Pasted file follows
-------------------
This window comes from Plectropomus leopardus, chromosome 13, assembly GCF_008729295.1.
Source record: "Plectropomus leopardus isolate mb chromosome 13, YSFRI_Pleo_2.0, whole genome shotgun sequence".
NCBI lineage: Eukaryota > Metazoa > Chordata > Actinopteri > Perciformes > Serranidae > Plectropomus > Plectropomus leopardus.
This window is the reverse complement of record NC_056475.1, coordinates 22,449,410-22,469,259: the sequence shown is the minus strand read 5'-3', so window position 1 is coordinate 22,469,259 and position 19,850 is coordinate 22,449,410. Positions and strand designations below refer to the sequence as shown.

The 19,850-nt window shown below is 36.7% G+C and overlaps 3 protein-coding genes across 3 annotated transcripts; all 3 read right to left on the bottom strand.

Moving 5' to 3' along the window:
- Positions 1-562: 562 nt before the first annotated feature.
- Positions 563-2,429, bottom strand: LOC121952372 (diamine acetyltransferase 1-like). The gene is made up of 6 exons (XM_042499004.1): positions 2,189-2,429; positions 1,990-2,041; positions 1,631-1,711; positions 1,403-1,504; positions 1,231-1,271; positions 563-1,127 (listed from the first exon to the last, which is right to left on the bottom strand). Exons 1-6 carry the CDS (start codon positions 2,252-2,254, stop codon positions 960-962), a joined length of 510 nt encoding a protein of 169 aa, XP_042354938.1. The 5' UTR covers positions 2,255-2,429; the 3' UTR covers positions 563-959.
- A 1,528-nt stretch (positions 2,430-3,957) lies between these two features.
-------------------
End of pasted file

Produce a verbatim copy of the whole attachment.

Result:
This window comes from Plectropomus leopardus, chromosome 13, assembly GCF_008729295.1.
Source record: "Plectropomus leopardus isolate mb chromosome 13, YSFRI_Pleo_2.0, whole genome shotgun sequence".
NCBI lineage: Eukaryota > Metazoa > Chordata > Actinopteri > Perciformes > Serranidae > Plectropomus > Plectropomus leopardus.
This window is the reverse complement of record NC_056475.1, coordinates 22,449,410-22,469,259: the sequence shown is the minus strand read 5'-3', so window position 1 is coordinate 22,469,259 and position 19,850 is coordinate 22,449,410. Positions and strand designations below refer to the sequence as shown.

The 19,850-nt window shown below is 36.7% G+C and overlaps 3 protein-coding genes across 3 annotated transcripts; all 3 read right to left on the bottom strand.

Moving 5' to 3' along the window:
- Positions 1-562: 562 nt before the first annotated feature.
- Positions 563-2,429, bottom strand: LOC121952372 (diamine acetyltransferase 1-like). The gene is made up of 6 exons (XM_042499004.1): positions 2,189-2,429; positions 1,990-2,041; positions 1,631-1,711; positions 1,403-1,504; positions 1,231-1,271; positions 563-1,127 (listed from the first exon to the last, which is right to left on the bottom strand). Exons 1-6 carry the CDS (start codon positions 2,252-2,254, stop codon positions 960-962), a joined length of 510 nt encoding a protein of 169 aa, XP_042354938.1. The 5' UTR covers positions 2,255-2,429; the 3' UTR covers positions 563-959.
- A 1,528-nt stretch (positions 2,430-3,957) lies between these two features.